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I read this quote from the CDC reported by jcaron:

If I have one or more connecting flights to the US, does the 3-day period apply to the first flight or the last one? Do I need to get another test if I have a connecting flight?

If your itinerary has you arriving to the US via one or more connecting flights, your test can be taken within the 3 days before the departure of the first flight.

If the 3-day testing period expires before one of your connecting flights, you only need to get retested before boarding connecting flights if:

  • You planned an itinerary incorporating one or more overnight stays en route to the US. (NOTE: You do not need to be retested if the itinerary requires an overnight connection because of limitations in flight availability.), OR
  • The connecting flight is delayed past the 3-day limit of testing due to a situation outside of your control (e.g., delays because of severe weather or aircraft mechanical problem), and that delay is more than 48 hours past the 3-day limit for testing.

How does the CDC define an overnight stay?

E.g. any stay longer than x hours and including midnight? If the stay is between x AM and y AM, which set of {(x, y), x<y} turns it into an overnight stay? etc.

I don't mean to be overly scrupulous but a friend of mine is flying to see me in the US and his flight has a layover between 5 and 8 hours from very early AM (quite close to midnight) to the beginning of the morning, and I genuinely have no clue whether the CDC defines it as an overnight stay.

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    Is it not possible for your friend to take a test less than three days before their final flight's departure time? That would avoid the issue entirely.
    – Chris H
    Aug 12 '21 at 9:48
  • @ChrisH That'd increase the likelihood of not getting the test results on time. He'd also prefer not to have to take 2 tests before flying. Aug 12 '21 at 9:49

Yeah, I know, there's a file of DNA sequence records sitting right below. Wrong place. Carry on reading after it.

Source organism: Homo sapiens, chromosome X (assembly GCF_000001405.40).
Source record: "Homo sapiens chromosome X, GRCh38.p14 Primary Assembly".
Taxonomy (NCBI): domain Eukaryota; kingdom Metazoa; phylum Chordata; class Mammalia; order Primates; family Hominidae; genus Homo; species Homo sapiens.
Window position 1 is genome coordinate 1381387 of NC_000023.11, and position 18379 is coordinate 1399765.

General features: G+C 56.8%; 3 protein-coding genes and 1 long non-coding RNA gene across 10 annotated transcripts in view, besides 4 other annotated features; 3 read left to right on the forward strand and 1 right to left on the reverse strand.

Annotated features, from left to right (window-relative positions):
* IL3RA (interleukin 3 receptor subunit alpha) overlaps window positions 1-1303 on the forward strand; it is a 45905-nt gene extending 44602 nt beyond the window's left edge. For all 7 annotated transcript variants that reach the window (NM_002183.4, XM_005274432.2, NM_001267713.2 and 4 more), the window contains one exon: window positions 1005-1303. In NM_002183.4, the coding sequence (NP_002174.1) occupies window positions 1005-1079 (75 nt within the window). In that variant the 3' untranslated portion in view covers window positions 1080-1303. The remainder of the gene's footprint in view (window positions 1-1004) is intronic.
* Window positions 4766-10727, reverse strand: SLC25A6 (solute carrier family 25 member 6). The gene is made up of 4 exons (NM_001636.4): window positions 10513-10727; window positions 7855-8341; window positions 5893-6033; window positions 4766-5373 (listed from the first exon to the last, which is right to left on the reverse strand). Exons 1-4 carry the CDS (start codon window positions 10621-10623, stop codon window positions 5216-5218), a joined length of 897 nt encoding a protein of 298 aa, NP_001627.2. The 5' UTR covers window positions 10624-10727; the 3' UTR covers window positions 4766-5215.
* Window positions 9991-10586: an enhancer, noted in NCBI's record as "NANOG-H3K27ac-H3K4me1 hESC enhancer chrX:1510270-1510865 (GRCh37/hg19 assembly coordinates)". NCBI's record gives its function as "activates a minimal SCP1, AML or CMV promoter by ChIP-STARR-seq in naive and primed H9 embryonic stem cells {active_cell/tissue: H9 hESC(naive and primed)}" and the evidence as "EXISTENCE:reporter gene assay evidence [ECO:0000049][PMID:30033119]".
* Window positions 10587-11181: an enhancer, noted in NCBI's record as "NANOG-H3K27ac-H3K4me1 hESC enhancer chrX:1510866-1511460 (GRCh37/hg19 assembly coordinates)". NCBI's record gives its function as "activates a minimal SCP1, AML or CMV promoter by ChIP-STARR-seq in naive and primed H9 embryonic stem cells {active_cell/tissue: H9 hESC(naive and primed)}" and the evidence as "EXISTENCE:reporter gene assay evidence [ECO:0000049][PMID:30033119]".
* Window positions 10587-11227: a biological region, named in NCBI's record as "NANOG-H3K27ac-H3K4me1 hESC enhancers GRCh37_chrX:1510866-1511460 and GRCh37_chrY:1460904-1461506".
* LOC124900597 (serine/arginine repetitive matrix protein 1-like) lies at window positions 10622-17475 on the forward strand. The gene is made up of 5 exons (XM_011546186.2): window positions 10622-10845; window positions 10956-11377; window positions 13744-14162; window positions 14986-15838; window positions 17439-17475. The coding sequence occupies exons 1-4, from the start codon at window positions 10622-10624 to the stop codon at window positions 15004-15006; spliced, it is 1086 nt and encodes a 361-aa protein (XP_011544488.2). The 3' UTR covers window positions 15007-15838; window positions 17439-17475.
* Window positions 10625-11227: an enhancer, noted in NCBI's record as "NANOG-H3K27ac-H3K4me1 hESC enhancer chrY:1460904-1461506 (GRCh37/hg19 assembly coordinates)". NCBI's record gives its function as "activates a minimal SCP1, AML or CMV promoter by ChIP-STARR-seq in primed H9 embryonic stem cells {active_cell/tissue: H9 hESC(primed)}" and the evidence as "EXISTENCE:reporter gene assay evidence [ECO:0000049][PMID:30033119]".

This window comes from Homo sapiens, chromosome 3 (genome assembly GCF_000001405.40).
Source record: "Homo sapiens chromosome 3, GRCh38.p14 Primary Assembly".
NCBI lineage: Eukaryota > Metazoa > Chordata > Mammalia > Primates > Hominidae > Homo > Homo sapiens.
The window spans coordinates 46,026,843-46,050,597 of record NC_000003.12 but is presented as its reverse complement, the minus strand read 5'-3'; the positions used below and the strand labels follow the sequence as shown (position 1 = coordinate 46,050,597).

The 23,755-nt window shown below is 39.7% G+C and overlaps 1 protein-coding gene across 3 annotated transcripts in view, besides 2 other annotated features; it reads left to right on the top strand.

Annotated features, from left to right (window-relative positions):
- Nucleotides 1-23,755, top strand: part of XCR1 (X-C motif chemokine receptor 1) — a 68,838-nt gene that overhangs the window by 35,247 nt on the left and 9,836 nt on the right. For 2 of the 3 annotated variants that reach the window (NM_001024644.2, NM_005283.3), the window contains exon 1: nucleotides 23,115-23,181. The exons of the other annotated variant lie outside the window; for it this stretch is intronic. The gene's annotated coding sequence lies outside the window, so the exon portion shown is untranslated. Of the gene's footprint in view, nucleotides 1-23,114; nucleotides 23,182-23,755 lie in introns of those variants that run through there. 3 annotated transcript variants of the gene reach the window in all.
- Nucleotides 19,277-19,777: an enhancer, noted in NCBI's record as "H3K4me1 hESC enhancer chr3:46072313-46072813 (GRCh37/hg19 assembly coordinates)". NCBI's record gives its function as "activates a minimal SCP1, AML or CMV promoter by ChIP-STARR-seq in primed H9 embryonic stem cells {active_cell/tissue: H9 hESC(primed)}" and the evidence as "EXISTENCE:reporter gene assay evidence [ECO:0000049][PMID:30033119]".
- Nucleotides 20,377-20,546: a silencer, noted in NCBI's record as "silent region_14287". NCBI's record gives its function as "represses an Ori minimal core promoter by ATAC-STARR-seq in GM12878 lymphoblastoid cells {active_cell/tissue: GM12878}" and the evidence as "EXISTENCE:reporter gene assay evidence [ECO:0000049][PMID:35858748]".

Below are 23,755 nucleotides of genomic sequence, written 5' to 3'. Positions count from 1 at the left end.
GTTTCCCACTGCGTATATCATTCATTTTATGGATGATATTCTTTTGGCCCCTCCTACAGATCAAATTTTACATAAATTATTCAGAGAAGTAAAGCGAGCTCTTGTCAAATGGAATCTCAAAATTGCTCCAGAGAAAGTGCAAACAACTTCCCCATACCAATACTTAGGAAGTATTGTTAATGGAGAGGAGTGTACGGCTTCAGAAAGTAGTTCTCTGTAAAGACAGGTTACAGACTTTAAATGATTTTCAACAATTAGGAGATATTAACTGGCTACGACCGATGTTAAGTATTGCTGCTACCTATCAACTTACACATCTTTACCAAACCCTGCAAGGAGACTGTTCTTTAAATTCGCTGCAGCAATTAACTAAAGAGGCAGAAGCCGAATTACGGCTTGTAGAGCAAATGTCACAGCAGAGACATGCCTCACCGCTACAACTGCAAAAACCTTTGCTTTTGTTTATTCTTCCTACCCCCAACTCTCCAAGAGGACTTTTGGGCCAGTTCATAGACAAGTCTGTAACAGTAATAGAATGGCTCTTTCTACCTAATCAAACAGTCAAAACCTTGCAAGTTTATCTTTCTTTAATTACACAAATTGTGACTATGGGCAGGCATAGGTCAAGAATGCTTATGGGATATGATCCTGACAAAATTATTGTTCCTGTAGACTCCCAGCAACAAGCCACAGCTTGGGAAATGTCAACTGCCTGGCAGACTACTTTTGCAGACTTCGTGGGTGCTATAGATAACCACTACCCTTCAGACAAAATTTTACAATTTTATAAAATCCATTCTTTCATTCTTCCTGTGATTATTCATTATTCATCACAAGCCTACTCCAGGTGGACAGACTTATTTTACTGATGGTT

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    Is that a genuine risk? The site lists antigen tests as being acceptable. They can be done on site at most major airports and only take a few minutes to be processed. Obviously I don't know where your friend is travelling from, perhaps the test infrastructure is much weaker in their region.
    – Chris H
    Aug 12 '21 at 10:01
  • If he arrives after midnight and departs early morning, wouldn't he fall under the "limitation in flight availability" category? in many airports there are no flights in the small hours of the night.
    – ISAE
    Aug 12 '21 at 21:54
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There are two things:

  1. You need to be retested if you planned an itinerary incorporating one or more overnight stays en route to the US. But..
  2. You do not need to be retested if the itinerary requires an overnight connection because of limitations in flight availability.

In other words, if you are taking the first available flight at each of your connections then you don't need to be retested, regardless of whether the stay is "overnight" or not. If this applies to your friend they do not need to be retested.

See also this answer: How does the CDC decide whether an itinerary **requires** an overnight connection?

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  • Yep. You sure want to be "rested" before an overnight flight :-)
    – Hilmar
    Aug 13 '21 at 15:19
  • The exemption is a tiny bit narrower than "taking the first available flight at each connection", it seems to me. Suppose there are two available itineraries, one of which has a layover from 5 PM–10 PM and the other of which has a layover from 11 PM–8 AM. For both hypothetical itineraries, the second leg is the earliest available after the first leg arrives. My reading of the text is that you'd be required to use the first itinerary if you didn't want to be retested, since the available flights don't require an overnight stay. Aug 13 '21 at 15:23
  • Thanks, I don't know if the layover is perceived as "required": How does the CDC decide whether an itinerary requires an overnight connection? Aug 14 '21 at 0:00

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